Many people with Alzheimer’s disease develop epilepsy, and those who have both conditions are more likely to develop serious memory loss and other cognitive symptoms at a younger age than those without epilepsy, a new study shows. Increased awareness of epilepsy and Alzheimer’s is important, the authors note, because seizure activity in the brain can have a harmful impact on patients and often goes undiagnosed.
For the study, researchers at the Memory and Aging Center at the University of California, San Francisco, studied 54 men and women with epilepsy and Alzheimer’s or mild cognitive impairment, a serious form of memory loss that can lead to Alzheimer’s. Those with epilepsy began, on average, to show serious memory and thinking problems five to seven years earlier than those without epilepsy, at age 64 versus age 70 or 71.
Seizure activity, triggered by electrical disturbances in the brain, typically begin early in the course of the disease, when memory and thinking problems first became evident. In some cases seizures were associated with limb shaking and obvious symptoms. But often symptoms were subtle, including “spells,” falling, staring into space or fumbling with clothes.
An estimated 10 to 22 percent of people with Alzheimer’s develop seizures. Those who develop seizures typically have more severe symptoms, and they progress more rapidly. After death, autopsy reveals that those with seizures have more widespread loss of brain cells.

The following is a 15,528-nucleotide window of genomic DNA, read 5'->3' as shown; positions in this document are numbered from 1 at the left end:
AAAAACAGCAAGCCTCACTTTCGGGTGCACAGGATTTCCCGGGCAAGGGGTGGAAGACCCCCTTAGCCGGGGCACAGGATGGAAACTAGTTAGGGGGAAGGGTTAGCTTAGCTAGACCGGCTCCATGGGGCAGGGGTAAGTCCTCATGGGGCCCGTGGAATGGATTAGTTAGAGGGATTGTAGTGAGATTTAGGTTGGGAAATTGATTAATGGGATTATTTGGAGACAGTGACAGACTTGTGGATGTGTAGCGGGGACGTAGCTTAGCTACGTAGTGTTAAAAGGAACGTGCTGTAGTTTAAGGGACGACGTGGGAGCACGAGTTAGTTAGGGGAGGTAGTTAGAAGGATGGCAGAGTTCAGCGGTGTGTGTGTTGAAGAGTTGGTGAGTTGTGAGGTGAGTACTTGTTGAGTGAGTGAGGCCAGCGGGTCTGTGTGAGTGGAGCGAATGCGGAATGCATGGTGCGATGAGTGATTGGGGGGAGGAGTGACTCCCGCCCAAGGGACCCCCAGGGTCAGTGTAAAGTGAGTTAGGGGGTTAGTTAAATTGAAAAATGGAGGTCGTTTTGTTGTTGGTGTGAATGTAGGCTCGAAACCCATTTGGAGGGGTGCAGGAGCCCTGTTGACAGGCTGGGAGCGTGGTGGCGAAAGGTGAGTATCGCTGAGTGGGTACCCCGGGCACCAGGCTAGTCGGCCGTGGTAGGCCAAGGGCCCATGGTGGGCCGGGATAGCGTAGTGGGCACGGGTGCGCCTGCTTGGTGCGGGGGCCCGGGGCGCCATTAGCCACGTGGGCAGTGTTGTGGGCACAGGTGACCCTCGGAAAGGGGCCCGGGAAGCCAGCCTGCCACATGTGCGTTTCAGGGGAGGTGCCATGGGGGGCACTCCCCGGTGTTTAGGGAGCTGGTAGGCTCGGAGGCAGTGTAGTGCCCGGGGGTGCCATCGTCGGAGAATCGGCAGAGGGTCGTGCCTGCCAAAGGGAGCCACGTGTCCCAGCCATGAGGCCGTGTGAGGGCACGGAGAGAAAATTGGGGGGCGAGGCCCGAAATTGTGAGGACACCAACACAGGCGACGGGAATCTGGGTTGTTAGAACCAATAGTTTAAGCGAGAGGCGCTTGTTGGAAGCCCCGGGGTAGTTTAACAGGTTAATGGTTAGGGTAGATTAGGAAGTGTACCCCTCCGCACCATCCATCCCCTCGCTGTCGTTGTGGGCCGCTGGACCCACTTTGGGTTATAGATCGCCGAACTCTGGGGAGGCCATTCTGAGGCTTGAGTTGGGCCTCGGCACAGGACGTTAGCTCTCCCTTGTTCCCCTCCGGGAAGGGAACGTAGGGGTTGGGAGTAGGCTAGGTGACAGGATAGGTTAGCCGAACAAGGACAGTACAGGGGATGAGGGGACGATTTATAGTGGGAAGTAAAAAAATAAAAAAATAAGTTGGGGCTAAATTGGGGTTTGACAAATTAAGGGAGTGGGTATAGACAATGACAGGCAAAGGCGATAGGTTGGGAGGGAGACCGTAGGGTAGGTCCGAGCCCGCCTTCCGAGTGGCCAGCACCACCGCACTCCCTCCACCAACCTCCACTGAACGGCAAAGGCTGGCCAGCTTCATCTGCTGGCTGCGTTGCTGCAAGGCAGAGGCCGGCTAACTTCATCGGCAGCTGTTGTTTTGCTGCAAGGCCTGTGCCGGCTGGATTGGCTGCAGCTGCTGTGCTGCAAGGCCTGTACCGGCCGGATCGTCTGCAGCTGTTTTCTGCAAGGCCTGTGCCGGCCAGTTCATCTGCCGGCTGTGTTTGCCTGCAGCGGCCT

While epilepsy does not cause Alzheimer’s, the two disorders may share common biological pathways, and better understanding of the relationship may lead to better care and treatment.
“Epileptic activity associated with Alzheimer's disease deserves increased attention because it has a harmful impact on these patients, can easily go unrecognized and untreated and may reflect pathogenic processes that also contribute to other aspects of the illness,” the authors note. The findings were published in the journal JAMA Neurology, from the American Medical Association.
Epilepsy medications can be effective in controlling seizures. Of the common drugs used to treat epilepsy, treatment was more successful for those given lamotrigine (brand name Lamictal) or levetiracetam (Keppra) than for those who took phenytoin (Dilantin and other brands), the study authors note.
“Careful identification and treatment of epilepsy in such patients may improve their clinical course,” the authors concluded.
Source: Keith A. Vossel MD, MSc, Alexander J. Beagle BA, Gil D. Rabinovici MD, et al: “Seizures and Epileptiform Activity in the Early Stages of Alzheimer Disease.”JAMA Neurology 2013;70(9):1-9. doi:10.1001/jamaneurol.2013.136